6. Hi, I too am fresh back to the UK from the Christmas vacations and was quite surprised by the post new-year rises in london transport prices. They seem to have quite quickly passed on oil rises to the consumer so it will be interesting to monitor how other enterprises react over the coming weeks, given the propensity to introduce price hikes at the physiologically important time of a new year transition. If you haven't used London transport over the past week, 50% rise on many journeys for the tube network, 25% rise on the standard bus journey. Inflation is already up on that basis. Happy new year! Boomer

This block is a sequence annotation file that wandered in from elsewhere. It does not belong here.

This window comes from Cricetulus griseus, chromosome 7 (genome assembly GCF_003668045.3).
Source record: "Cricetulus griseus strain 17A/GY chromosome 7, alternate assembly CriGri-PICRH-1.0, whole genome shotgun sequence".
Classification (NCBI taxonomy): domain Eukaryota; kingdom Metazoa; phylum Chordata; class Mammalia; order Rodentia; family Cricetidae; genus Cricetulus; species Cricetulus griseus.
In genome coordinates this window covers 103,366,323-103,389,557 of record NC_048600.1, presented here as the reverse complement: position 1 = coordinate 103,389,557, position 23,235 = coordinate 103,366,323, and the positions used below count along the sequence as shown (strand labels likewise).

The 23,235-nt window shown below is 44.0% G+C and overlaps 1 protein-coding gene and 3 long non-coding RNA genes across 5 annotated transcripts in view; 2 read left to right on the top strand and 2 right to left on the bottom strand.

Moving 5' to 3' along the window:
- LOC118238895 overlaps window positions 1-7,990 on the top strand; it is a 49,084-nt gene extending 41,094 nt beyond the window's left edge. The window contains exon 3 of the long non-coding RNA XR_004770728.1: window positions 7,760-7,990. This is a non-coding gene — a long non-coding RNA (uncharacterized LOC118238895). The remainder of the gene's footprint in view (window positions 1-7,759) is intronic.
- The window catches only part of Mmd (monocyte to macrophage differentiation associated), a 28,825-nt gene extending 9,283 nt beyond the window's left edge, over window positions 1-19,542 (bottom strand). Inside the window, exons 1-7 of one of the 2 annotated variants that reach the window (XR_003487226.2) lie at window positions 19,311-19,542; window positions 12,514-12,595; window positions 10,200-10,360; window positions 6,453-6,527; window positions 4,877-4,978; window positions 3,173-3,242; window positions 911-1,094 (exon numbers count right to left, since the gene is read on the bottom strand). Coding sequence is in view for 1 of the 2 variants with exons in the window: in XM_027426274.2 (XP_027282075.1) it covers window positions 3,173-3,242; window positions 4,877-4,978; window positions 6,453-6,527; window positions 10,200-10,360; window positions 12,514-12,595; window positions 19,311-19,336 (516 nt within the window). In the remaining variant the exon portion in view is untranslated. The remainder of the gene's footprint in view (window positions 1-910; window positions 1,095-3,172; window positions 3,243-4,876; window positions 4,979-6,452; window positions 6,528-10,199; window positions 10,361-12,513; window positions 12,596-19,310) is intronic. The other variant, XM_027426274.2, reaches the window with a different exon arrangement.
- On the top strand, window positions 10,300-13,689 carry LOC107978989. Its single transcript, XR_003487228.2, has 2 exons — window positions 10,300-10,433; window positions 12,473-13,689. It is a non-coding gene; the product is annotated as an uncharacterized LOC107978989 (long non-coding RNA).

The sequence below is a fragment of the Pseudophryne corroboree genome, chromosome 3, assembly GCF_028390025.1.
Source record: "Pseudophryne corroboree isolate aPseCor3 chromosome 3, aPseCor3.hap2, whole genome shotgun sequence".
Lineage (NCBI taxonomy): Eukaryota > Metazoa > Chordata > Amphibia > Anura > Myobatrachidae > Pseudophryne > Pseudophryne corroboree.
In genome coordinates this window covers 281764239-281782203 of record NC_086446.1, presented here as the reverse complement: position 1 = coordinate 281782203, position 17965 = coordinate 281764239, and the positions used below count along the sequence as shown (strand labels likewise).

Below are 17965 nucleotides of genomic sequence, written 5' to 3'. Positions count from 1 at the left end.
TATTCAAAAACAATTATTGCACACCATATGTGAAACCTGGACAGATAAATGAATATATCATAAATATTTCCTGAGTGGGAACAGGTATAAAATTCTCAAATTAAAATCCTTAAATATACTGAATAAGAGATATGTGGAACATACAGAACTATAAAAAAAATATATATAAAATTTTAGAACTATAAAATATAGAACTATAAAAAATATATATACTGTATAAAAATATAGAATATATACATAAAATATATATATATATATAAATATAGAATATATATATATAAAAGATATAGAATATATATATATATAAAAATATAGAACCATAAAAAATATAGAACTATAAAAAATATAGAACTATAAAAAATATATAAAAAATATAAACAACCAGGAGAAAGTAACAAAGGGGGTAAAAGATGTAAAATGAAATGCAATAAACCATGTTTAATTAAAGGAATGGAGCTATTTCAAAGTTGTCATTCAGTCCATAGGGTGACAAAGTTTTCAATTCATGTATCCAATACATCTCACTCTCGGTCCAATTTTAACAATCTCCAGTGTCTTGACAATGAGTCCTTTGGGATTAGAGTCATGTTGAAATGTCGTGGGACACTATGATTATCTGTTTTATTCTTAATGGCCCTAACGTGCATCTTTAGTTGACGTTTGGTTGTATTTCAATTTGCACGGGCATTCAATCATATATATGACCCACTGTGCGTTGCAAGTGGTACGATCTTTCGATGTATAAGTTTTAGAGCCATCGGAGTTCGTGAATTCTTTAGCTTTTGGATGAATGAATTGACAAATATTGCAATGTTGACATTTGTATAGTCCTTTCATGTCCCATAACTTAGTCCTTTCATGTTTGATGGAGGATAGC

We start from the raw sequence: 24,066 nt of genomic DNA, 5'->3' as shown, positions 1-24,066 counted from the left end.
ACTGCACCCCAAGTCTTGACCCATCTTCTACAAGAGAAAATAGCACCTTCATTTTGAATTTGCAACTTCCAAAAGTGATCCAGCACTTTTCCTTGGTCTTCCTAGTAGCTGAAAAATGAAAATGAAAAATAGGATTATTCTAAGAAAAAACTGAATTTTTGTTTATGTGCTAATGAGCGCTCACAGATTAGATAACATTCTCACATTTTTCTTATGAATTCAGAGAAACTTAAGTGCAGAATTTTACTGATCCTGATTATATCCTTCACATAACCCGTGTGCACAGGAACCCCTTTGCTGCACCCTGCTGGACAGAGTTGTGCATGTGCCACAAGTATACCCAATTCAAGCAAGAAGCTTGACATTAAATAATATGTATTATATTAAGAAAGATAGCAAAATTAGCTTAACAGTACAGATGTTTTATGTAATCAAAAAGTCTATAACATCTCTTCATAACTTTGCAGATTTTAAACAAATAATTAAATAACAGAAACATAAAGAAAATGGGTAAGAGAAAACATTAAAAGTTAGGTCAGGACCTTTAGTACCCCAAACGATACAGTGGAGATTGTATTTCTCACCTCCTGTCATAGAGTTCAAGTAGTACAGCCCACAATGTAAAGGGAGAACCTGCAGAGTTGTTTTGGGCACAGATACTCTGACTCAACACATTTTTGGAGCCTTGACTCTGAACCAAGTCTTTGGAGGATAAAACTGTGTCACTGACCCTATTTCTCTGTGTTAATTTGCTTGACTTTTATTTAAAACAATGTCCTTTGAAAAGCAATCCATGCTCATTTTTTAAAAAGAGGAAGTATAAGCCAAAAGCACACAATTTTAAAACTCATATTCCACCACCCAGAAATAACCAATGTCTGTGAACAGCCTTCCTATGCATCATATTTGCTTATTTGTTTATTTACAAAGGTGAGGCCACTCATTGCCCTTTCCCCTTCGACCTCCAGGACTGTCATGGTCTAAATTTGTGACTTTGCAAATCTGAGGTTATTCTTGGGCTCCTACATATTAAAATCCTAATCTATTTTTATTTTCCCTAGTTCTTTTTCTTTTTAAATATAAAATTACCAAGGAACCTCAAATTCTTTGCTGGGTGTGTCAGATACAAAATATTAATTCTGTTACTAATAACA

7. Hi, Interest rates could fall. They could rise as well. If they fall, will that help? Lenders have been increasing further bad debt provisions all through this year and tightening their lending requirements. Some of the big players in BTL loaning have pulled out altogether. If you can't get finance, you can't pay leveraged debt. Also, sterling is a high-value currency. Infact, the composition of the UK economy virtually requires a high currency value to sustain the UK trade and budget defecits. A point not lost on the currency markets (think : George Soros). Falls in uk interest rates could be brought about due to the continuing deterioration of the underlying economic position in business and industry but, if the slide continues, necessatating rate cuts, that would be in the face of further economic detrioration and loss of confidence. Hardly a recepie for joe consumer to wratchet up debt positions. If the lower rates then cause a knock on the currency in the face of a faltering economy (combination of which often has in the past), import and energy costs go up, headline infaltion rate then goes up, BoE has to raise rates again to control inflation. Unless the underlying economy further subdues, further knocking consumer confidence and spending power. That is the point of the property market position we find ourselves in at this time compared to previous boom-bust cycles. Boe and Gordon are in an awkard dammed-if-you-do, dammed-if-you-dont position, at the mercy of a housing bubble backed with record personal debt levels. You could get out of it by a surge of exports or a home-grown economic renaisance in undelying fundementals, business-services and industry. Somewhere along the line, real economic bills (growth) has to be paid for. Next year should be very interesting to see if a debt based economy can correct itself and support the current level of housing valuations or whether the imbalance will have to be corrected as in previous cycles, with house price falls. Unless of course Tony pushes us quickly into the single currency? On 1-1 euro-sterling valuations, British house prices would be nearer the long term average and the lower EU rates could support industry recovery. Although it did the opposite in Eire. Of course, that is completely far fetched at the present time with British-Euro hostility. Interesting times ahead. Boomer